Mammalian brains exhibit spatio-temporal patterns of network oscillation, the structure of which varies with behaviour. A longstanding hypothesis holds that changes in the structure of network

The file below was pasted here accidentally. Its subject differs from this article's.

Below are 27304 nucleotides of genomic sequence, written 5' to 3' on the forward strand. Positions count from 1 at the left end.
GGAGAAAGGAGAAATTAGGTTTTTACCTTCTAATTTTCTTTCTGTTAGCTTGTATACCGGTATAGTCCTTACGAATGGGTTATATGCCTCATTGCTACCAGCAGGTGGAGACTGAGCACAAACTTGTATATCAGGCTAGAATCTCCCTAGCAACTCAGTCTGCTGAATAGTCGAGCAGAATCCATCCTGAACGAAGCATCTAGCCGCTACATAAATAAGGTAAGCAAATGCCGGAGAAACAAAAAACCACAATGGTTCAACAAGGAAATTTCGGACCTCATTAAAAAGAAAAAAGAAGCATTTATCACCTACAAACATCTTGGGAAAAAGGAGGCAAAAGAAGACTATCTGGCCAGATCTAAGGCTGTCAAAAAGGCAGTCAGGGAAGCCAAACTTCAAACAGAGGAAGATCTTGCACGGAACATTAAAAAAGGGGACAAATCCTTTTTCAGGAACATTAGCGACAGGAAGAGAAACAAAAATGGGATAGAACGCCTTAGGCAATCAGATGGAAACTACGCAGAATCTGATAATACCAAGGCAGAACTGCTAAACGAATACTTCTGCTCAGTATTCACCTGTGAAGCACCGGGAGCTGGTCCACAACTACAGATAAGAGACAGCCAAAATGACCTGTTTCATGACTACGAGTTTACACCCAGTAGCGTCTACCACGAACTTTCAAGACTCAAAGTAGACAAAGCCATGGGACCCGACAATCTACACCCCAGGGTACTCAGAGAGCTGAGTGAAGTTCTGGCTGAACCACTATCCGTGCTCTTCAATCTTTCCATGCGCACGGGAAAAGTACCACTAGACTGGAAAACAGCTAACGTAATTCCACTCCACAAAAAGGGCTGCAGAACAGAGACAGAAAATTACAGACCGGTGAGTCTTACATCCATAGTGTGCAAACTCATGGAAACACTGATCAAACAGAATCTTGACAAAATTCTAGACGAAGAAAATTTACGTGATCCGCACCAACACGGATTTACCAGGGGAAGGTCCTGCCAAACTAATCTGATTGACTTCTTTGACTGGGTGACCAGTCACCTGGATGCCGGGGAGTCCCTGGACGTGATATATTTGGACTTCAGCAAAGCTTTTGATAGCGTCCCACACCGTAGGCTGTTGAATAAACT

oscillations play a causal role in controlling effective connectivity between brain regions, though concrete evidence for or against this hypothesis remains elusive. One challenge in evaluating whether observed oscillatory activity is consistent with this proposed function is the lack of a clear quantitative picture about how such selective communication might work. We have approached this question from a neural coding perspective; asking what coding schemes and readout algorithms may support selective oscillatory communication. We argue that selective communication necessarily requires multiplexed coding; i.e. coding schemes in which a single spatio-temporal pattern of spike activity carries multiple independently accessible information channels. We propose that multiplexing is achieved through multiplicative modulation of firing rate population codes. In this coding scheme, variables are encoded into the spatial pattern of average firing rate over the oscillation cycle, with multiplicative oscillatory modulation used to create separate communication channels differentiated by the frequency or phase of modulation. We have identified readout mechanisms which allow a network to selectively respond to inputs with a specific modulation while ignoring distracting inputs; in principle allowing changes in oscillatory activity to control information flow. I will present work with spiking network simulations and simplified models which illustrate these ideas and identify constraints on those structures of oscillatory activity which can efficiently support selective oscillatory communication.